Mechanisms that govern HIV transcription and latency differ in the gut and blood, according to a study published November 15 in the open-access journal PLOS Pathogens by Steven Yukl of San Francisco Veterans Affairs Medical Center and the University of California, San Francisco, and colleagues. According to the authors, the findings could inform new therapies aimed at curing HIV.
Scanning electron micrograph of HIV-1 budding (in green) from cultured lymphocyte. This image has been colored to highlight important features; see PHIL 1197 for original black and white view of this image. Multiple round bumps on cell surface represent sites of assembly and budding of virions. Credit: CDC / C. Goldsmith, P. Feorino, E. L. Palmer, W. R. McManus. CC BY 0
Available antiretroviral drugs significantly prolong life expectancy in people living with HIV. However, the virus can escape host defenses and drug treatment by establishing a reversibly silent infection in immune cells that produce a protein called CD4 (i.e., CD4+ T cells). This latent infection, which is characterized by inactivated HIV transcription, represents the major barrier to a cure. While much of the research to date has highlighted the importance of CD4+ T cells in the blood as reservoirs for latent HIV, it is becoming increasingly apparent that the gut may play an integral role as a major tissue reservoir for the virus. To compare the mechanisms that inhibit HIV transcription in the gut and blood, Yukl and his colleagues quantified HIV transcripts in cells from the blood and rectum of HIV-infected individuals effectively treated with antiretroviral drugs.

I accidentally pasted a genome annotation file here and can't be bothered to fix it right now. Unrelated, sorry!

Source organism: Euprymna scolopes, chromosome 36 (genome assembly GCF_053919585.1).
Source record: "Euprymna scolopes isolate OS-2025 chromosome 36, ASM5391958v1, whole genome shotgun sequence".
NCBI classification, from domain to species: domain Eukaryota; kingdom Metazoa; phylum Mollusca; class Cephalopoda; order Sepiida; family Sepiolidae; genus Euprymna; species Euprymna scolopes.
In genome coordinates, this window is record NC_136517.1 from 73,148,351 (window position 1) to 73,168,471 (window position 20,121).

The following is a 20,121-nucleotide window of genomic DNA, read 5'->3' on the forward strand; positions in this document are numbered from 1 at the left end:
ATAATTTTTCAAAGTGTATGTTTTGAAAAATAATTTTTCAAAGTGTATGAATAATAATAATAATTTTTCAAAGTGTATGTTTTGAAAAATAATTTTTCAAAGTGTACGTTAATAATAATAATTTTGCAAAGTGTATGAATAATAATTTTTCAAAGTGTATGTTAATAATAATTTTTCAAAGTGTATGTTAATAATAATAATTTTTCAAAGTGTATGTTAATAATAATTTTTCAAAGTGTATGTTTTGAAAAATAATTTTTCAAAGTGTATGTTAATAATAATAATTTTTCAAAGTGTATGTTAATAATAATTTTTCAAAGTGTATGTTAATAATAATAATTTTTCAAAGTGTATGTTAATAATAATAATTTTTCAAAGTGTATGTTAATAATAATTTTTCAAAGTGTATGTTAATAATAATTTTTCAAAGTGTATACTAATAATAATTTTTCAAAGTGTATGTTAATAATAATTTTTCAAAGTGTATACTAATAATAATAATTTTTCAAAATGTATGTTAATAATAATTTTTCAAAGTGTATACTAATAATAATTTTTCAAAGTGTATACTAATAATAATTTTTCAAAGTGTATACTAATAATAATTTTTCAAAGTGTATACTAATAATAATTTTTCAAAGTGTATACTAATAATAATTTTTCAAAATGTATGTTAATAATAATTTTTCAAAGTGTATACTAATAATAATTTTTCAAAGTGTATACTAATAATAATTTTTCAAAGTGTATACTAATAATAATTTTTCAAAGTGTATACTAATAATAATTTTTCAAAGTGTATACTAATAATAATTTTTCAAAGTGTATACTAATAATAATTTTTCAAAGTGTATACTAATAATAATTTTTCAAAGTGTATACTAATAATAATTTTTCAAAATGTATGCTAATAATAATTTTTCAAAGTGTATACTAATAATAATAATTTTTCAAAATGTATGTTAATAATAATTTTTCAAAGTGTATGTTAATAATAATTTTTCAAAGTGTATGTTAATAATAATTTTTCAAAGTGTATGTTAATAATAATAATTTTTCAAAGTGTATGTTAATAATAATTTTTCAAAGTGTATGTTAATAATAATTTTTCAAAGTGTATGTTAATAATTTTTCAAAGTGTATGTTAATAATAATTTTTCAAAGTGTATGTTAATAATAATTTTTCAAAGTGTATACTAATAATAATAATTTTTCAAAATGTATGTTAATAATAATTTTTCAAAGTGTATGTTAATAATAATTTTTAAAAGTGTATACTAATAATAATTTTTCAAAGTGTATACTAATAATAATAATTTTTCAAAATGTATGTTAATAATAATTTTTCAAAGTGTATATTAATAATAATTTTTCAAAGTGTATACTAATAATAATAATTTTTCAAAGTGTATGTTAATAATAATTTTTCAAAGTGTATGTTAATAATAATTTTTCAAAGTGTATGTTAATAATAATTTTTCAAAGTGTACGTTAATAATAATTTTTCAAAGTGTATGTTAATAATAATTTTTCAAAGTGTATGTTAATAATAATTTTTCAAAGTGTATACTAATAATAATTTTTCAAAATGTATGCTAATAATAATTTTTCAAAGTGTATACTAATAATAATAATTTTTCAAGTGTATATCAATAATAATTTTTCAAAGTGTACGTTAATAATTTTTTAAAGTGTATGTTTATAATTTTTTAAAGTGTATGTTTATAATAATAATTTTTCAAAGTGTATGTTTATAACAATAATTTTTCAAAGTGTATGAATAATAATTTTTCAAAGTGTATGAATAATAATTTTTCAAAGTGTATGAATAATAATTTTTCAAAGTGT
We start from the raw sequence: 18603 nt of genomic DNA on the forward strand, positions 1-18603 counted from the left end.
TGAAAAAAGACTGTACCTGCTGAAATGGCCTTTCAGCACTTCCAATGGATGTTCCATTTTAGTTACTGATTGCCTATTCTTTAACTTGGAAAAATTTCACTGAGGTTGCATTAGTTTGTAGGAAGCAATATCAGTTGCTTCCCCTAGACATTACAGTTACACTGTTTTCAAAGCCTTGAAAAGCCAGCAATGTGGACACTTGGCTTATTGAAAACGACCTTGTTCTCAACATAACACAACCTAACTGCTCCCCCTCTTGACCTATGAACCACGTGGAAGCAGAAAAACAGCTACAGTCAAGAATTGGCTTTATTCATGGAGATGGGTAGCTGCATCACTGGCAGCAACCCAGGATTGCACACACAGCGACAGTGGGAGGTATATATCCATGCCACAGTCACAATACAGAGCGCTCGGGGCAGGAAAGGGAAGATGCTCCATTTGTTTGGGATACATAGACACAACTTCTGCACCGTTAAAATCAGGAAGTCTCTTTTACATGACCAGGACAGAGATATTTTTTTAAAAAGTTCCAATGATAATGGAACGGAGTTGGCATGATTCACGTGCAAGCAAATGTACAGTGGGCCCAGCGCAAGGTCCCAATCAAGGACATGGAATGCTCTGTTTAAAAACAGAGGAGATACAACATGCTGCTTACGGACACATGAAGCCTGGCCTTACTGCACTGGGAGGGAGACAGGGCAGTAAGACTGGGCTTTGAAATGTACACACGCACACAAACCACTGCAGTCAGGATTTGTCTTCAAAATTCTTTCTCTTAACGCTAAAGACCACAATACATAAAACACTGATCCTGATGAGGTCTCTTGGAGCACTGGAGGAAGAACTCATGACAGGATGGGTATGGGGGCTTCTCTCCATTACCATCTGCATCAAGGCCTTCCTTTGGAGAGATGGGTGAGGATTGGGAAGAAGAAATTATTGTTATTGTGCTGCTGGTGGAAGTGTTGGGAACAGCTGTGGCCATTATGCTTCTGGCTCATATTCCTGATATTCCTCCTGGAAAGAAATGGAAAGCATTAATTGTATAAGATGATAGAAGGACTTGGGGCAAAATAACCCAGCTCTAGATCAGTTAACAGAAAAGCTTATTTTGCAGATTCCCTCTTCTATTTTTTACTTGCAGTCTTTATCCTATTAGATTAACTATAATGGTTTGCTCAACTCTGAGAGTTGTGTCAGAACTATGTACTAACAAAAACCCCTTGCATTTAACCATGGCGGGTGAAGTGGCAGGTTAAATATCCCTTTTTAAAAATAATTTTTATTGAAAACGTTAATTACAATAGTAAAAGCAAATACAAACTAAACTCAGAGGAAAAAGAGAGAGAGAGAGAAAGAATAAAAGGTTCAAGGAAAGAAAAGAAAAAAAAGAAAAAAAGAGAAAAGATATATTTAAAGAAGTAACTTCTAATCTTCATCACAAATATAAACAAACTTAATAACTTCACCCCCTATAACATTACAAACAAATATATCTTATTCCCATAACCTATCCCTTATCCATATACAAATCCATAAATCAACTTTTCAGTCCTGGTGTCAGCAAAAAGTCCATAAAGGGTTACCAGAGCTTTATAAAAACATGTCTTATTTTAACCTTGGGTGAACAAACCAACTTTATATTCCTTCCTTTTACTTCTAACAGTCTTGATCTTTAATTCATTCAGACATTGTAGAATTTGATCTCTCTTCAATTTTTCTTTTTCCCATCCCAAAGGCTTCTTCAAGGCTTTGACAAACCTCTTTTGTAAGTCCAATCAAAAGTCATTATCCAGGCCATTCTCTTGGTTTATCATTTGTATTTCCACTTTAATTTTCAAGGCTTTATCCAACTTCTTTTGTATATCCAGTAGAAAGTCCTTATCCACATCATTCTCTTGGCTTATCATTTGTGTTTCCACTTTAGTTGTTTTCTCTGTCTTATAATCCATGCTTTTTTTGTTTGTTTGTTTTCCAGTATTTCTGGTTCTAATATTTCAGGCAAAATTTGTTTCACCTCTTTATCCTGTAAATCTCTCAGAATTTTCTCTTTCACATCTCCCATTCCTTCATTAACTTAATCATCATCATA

The researchers found that different mechanisms block HIV transcription and underlie HIV latency in CD4+ T cells in the blood and gut. Moreover, the findings suggest that the rectum may be enriched for latently infected cells, or cells in a deeper state of latency. These differences in the blocks to HIV transcription are important to consider in designing therapies that aim to disrupt HIV latency in all tissue compartments. In particular, infected cells in the rectum may be less susceptible to agents designed to reverse latency or may require different types of therapies.